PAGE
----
I hate training that is mandatory.  I especially hate mandatory training that only deals with cursory, shallow, general information.  Reiterating self evident information is not training.  Our presenter does not have an electric personality.  He reads the slides, he speaks extremely slowly and wanders all over the speaking area without purpose.  He moves just quick enough to indicate he’s not dead, but not fast enough to discourage jr. high kids from seeing him as a moving target.

He isn’t tailoring his message to his audience.  He and his presentation have no impact on the people he’s training. What is the point he’s trying to make?  He is trying to teach experienced people how and why to run an event.  They already know this stuff, and have done successful events multiple times.  Yet they are making this training mandatory.  I would venture to say he’s never actually run an upper level event–one that involves multiple districts and multiple activities.  Am I dumping on this guy because I don’t like him?  My goodness no! He’s a lovely man—kind, caring, and with a genuine wish to help his fellows.  He’s not an experienced trainer.

I was watching “This is Us” last night, and there was this scene where the rather large character is at a weight watching type of meeting.  It looked like a 12-step program.  The leader was going on about how much the program had done for her and how she now wanted to help others achieve the success she’d had.  This leader was enormous.  One might postulate that she had not, as yet, achieved the success she was purporting to pass on to her participants.  I go to lots of seminars.  There are times when I think to myself, “Why am I here?  This guy doesn’t know as much about the subject as I do!  Why did I pay for a ticket?”  There was one that spoke about talking to oneself.  I thought that after listening for 30 min he might have made a point that I could actually write down in my notes.  My paper was blank.  My first thought, “Amateur…”  There was another talking about leadership and my first thoughts, “Amateur, and he’s supposed to be a trained speaker?”  There was another expert talking about teaching and training.  He didn’t get 5 minutes into his spiel when I wanted to stop him and ask him how long he’d taught in the public school system.  What he was saying would have gotten him booed out of the classroom.  He would have had nothing but low-level rioting every day.  Why are unqualified people allowed to stand up and posture in front of real experts?  Why are they hired?  I read their books, and they’re shallow and the  conclusions they make do not follow any type of logic.  Their experiences are glossed over or unmentioned.  “Gentlemen, if you want to keep the interest of your junior high science class, wear a different tie–one with cartoon characters on it.”  Junior High?  Hands in laps?  In a science class?  Really?  Where did you find out this nugget?  Now I had one science teacher that lit his tie on fire and it didn’t burn.  (Combination of isopropyl alcohol and water.) That got my attention, but I was in high school then.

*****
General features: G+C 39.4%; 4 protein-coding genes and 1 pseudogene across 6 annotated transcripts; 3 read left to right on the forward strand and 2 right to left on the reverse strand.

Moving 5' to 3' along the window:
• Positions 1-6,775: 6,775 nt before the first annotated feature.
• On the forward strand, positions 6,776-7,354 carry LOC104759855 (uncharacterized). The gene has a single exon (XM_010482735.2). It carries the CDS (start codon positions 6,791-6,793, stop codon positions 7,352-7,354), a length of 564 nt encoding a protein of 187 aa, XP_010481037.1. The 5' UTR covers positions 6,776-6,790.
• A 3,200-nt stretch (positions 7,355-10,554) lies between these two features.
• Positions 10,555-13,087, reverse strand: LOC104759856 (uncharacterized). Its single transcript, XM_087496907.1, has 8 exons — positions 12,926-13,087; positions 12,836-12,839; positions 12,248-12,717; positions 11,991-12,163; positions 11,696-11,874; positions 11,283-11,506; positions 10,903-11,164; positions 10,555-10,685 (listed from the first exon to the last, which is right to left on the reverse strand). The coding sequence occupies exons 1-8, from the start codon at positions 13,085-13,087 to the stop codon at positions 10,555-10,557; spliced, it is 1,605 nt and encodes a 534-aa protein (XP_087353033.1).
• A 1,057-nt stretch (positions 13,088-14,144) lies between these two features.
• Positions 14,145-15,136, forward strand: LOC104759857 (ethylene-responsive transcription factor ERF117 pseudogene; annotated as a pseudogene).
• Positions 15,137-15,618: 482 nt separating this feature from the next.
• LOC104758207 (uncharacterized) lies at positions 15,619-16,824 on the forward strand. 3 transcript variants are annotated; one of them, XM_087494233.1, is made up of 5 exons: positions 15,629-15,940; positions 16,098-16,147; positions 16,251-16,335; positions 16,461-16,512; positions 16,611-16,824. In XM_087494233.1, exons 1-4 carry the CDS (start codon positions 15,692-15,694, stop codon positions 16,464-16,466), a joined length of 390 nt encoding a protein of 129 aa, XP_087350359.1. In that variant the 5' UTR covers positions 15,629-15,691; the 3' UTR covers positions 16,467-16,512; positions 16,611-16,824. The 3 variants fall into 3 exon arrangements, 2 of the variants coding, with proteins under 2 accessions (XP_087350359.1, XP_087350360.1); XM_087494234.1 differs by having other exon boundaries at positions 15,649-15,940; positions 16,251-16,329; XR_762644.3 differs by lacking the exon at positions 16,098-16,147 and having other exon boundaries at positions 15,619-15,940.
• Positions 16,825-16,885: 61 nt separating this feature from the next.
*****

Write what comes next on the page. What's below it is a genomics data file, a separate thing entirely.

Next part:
If you are going to train me, you need to know more than I do or know how to ask the questions that allow me to discover the answer.  I was in a seminar where we broke into groups and had to teach each other how to juggle.  No one in my group knew how to juggle.  The purpose of the exercise was in coaching people.  The coach in our group didn’t have to KNOW how to juggle, he just had to ask the right questions.  And believe it or not, when the coach asked the questions and the juggler responded and thought things through, suddenly non-jugglers became jugglers!  But that’s not what happened in this mandatory training.  This well-meaning but ineffective speaker was talking to us as if we had never run an event before.  He didn’t assess his audience before he started his presentation.  There wasn’t a person in the room that didn’t have at least 5 years doing events under their belts.

When one of the participants (who happened to be the leader of the group this guy was addressing) started making things interesting by asking questions from the floor, the speaker tried to rein the conversation in so he could finish his ineffective slideshow.  If you find yourself in a situation where you know there is a wealth of information in the audience that you don’t currently have, learn to approach it like a coach instead of a teacher/trainer.  Ask insightful questions and allow the audience to participate.  You can bet your audience members will be taking notes like crazy.